Wow. This really disturbed me on a several levels. First, I wasn't sure this book would accurately reflect God's interest in the first place so having this happen really caused me to question what I considered to be God's will. I would've thought that something that prohibited its publication would've been more in line with what God wanted then to cure the computer thus allowing the process to continue.

This, of course, had to make me wonder that if God really did answer the prayer of this man to solve the word processing challenge, then perhaps I did need to rethink my post-modern theology and consider that what this man had written was indeed an accurate reflection of the God of the universe. Perhaps I need to return to fundamentalism and biblical literalism as staple features of healthy faith.

And another level still is that which no doubt was a result of this event: the man's faith and prayer perspective was more deeply entrenched in him. His prayer life and the content of his prayers was reinforced. Why wouldn't he continue to believe in and pray for things that to me seemed to distract from that which I believed must truly be what God wants to pray for?

Going deeper, this event made me wonder why if this man had God's ear for something as trivial as a computer concern that he didn't go ahead and ask for something more biblical, such as justice for the oppressed or fathers for the fatherless?

Perhaps the most disturbing level at which this event concerns me is wondering if perhaps God is only interested in or able to solve computer problems and that the greater problems of mankind are beyond his ability to resolve. Or perhaps there is something to be said for putting in the time with God as this man has which opens up the windows of blessing for things that to most people would appear insignificant. Does this mean that a believer can and should embrace a position of privilege to which the heathen have neither right nor access? Is Club Christianity really what the gospel is about?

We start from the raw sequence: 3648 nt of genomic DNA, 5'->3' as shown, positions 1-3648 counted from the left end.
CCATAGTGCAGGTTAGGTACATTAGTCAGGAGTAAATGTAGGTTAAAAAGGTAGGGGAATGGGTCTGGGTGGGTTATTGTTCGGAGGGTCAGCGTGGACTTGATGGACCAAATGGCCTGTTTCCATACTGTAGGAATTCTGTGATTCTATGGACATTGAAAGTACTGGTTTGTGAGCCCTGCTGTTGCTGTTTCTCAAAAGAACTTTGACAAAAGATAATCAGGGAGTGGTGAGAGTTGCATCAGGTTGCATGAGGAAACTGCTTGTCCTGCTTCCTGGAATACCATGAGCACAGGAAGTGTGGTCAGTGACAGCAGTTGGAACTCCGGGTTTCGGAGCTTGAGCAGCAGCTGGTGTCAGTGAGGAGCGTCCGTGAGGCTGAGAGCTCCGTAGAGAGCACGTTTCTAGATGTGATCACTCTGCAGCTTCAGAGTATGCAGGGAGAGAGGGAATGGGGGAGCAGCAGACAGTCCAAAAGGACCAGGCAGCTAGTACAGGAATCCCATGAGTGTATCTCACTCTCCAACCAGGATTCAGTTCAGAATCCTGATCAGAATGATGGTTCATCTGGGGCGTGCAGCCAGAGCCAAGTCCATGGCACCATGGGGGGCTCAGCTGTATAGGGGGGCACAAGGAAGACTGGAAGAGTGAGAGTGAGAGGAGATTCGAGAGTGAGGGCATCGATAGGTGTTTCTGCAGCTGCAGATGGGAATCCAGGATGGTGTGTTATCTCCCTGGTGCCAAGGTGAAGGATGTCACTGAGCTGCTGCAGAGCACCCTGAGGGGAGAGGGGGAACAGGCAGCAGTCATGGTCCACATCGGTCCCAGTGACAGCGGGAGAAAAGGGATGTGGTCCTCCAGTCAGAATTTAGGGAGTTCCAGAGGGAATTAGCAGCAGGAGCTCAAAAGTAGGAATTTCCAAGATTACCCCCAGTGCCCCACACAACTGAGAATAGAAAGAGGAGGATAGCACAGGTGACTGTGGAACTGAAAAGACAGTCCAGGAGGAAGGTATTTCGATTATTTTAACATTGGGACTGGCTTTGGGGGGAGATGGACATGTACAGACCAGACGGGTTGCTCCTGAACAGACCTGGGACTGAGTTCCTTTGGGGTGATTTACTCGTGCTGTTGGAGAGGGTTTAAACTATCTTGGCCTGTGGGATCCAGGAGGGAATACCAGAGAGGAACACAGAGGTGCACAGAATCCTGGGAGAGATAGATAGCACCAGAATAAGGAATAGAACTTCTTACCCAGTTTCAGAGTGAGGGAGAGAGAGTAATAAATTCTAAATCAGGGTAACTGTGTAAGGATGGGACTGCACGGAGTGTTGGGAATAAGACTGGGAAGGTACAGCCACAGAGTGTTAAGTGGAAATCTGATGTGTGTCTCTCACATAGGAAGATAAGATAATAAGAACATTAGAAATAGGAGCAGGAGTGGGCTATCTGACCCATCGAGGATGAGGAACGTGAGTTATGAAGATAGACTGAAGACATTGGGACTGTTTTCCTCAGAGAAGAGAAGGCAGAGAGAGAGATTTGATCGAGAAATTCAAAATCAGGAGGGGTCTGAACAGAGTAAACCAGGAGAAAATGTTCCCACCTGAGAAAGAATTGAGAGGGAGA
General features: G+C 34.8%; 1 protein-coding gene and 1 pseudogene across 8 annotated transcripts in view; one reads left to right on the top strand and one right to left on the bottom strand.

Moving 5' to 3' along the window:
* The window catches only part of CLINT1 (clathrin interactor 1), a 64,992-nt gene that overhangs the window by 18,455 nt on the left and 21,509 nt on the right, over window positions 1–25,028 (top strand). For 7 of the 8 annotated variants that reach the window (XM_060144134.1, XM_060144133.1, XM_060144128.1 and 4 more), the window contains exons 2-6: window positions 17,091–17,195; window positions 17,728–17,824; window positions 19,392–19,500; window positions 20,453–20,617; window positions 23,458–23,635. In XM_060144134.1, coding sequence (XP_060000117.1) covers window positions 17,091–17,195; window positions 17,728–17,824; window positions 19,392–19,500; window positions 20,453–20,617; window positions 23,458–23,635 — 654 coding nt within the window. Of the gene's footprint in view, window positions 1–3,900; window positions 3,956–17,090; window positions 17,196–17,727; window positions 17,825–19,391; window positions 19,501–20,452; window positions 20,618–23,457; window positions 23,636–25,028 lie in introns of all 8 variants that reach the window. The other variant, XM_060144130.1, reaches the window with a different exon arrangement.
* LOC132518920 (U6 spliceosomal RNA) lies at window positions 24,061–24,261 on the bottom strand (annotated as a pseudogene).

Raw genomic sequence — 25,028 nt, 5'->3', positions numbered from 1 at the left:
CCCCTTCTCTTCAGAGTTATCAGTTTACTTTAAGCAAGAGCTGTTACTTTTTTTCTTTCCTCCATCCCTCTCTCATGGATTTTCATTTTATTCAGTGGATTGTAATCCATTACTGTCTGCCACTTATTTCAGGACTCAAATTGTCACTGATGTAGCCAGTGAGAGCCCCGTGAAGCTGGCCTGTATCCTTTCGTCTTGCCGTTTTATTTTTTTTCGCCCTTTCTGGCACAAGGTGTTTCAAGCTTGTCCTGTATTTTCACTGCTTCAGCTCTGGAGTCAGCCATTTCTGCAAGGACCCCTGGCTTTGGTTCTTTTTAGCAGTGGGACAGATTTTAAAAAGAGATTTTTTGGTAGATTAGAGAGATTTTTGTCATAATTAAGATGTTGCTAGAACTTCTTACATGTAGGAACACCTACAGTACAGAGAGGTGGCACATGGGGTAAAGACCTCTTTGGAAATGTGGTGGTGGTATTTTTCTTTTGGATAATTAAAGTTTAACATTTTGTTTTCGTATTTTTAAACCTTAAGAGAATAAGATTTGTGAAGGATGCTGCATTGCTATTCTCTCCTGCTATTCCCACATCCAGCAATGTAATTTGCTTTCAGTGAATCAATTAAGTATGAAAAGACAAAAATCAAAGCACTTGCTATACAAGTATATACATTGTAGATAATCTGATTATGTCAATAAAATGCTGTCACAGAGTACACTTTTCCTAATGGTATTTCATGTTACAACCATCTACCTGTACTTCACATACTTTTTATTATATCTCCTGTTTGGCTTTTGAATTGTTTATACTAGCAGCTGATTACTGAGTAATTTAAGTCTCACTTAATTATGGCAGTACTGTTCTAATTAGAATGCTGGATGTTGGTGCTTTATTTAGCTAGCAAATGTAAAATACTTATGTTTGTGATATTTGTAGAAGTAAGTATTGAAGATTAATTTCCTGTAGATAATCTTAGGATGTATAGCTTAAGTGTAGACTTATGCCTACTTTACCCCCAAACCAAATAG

I tend to want to betray this perspective in favor of a God that is not limited to or only interested in the apparent petty and self-serving interests of American Chrsitians. After all, would the children I support in Rwanda ever think to pray that their computer would cooperate? What do they pray about?

Maybe my theology needs to allow for a "bigger" God than the one I thought was under construction. By making him too big for American computer operations perhaps I had limited him to only issues of global grandeur. Maybe my theology represented my on spiritual pride in thinking I had uncovered the God of the Bible and any prayer that didn't meet the standard of transcendent human welfare should not only be avoided but it should be called out.

Maybe God is big enough not only to throw the man whose questionable theological perspective and practice a bone of apparent insignificant blessing but also to address issues that are universally grievious. Perhaps what I am learning is that my prayers should certainly include the "big" stuff without excluding personal issues that the God of the universe has room in his character to care about as well.

My recent car problems would seem to support God's care and concern for problems about which most of the world would not be concerned. I was grateful to God for solving the car's mechanical issues in ways that presented very little inconvenience to me but I also had to wonder about the theological perspective that I had developed about God's concerns and my prayers.

I still want and to choose to believe that God is more interested in human welfare than in technological obstacles. I choose to believe and practice a kind of faith that should put transcendent social issues on the top of any prayer list I use. In fact, no faith perspective should be called healthy that doesn't instinctivley evoke an on-going concern which leads to unceasing prayer for such things.

But lest I do to another extreme what the man of God appears to have done, I have to make room for a God that can be interested in what appears to me to be that which is more insulting to the Divine Nature than appealing.

His ways are not my ways.